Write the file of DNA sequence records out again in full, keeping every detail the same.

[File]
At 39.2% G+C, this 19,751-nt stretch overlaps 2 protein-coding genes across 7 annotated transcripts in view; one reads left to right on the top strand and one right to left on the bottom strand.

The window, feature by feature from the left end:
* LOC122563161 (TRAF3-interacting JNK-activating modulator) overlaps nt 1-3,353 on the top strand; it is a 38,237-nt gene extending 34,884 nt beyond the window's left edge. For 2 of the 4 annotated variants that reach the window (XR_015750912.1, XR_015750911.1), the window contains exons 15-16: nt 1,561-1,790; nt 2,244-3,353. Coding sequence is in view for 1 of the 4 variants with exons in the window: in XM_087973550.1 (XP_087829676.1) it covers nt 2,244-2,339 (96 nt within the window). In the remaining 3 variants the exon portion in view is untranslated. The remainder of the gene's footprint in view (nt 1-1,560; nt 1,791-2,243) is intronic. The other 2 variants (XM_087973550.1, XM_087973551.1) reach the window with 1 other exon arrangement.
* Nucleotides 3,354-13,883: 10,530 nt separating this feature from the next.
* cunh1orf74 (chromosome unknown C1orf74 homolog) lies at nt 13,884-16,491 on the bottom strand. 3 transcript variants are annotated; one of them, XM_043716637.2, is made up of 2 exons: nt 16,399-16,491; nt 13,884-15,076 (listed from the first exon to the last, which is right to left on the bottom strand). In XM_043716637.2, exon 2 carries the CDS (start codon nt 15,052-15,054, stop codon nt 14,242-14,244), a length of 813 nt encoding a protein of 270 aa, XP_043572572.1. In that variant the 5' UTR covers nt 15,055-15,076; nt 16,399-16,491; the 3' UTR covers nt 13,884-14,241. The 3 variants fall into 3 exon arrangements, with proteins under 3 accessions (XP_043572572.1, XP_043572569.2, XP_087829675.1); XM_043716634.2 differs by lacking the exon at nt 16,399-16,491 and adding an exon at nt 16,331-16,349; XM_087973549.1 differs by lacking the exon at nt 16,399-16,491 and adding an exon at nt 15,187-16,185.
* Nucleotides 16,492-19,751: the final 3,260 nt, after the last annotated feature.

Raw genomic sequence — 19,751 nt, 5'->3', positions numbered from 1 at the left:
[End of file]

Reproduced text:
At 39.2% G+C, this 19,751-nt stretch overlaps 2 protein-coding genes across 7 annotated transcripts in view; one reads left to right on the top strand and one right to left on the bottom strand.

The window, feature by feature from the left end:
* LOC122563161 (TRAF3-interacting JNK-activating modulator) overlaps nt 1-3,353 on the top strand; it is a 38,237-nt gene extending 34,884 nt beyond the window's left edge. For 2 of the 4 annotated variants that reach the window (XR_015750912.1, XR_015750911.1), the window contains exons 15-16: nt 1,561-1,790; nt 2,244-3,353. Coding sequence is in view for 1 of the 4 variants with exons in the window: in XM_087973550.1 (XP_087829676.1) it covers nt 2,244-2,339 (96 nt within the window). In the remaining 3 variants the exon portion in view is untranslated. The remainder of the gene's footprint in view (nt 1-1,560; nt 1,791-2,243) is intronic. The other 2 variants (XM_087973550.1, XM_087973551.1) reach the window with 1 other exon arrangement.
* Nucleotides 3,354-13,883: 10,530 nt separating this feature from the next.
* cunh1orf74 (chromosome unknown C1orf74 homolog) lies at nt 13,884-16,491 on the bottom strand. 3 transcript variants are annotated; one of them, XM_043716637.2, is made up of 2 exons: nt 16,399-16,491; nt 13,884-15,076 (listed from the first exon to the last, which is right to left on the bottom strand). In XM_043716637.2, exon 2 carries the CDS (start codon nt 15,052-15,054, stop codon nt 14,242-14,244), a length of 813 nt encoding a protein of 270 aa, XP_043572572.1. In that variant the 5' UTR covers nt 15,055-15,076; nt 16,399-16,491; the 3' UTR covers nt 13,884-14,241. The 3 variants fall into 3 exon arrangements, with proteins under 3 accessions (XP_043572572.1, XP_043572569.2, XP_087829675.1); XM_043716634.2 differs by lacking the exon at nt 16,399-16,491 and adding an exon at nt 16,331-16,349; XM_087973549.1 differs by lacking the exon at nt 16,399-16,491 and adding an exon at nt 15,187-16,185.
* Nucleotides 16,492-19,751: the final 3,260 nt, after the last annotated feature.

Raw genomic sequence — 19,751 nt, 5'->3', positions numbered from 1 at the left: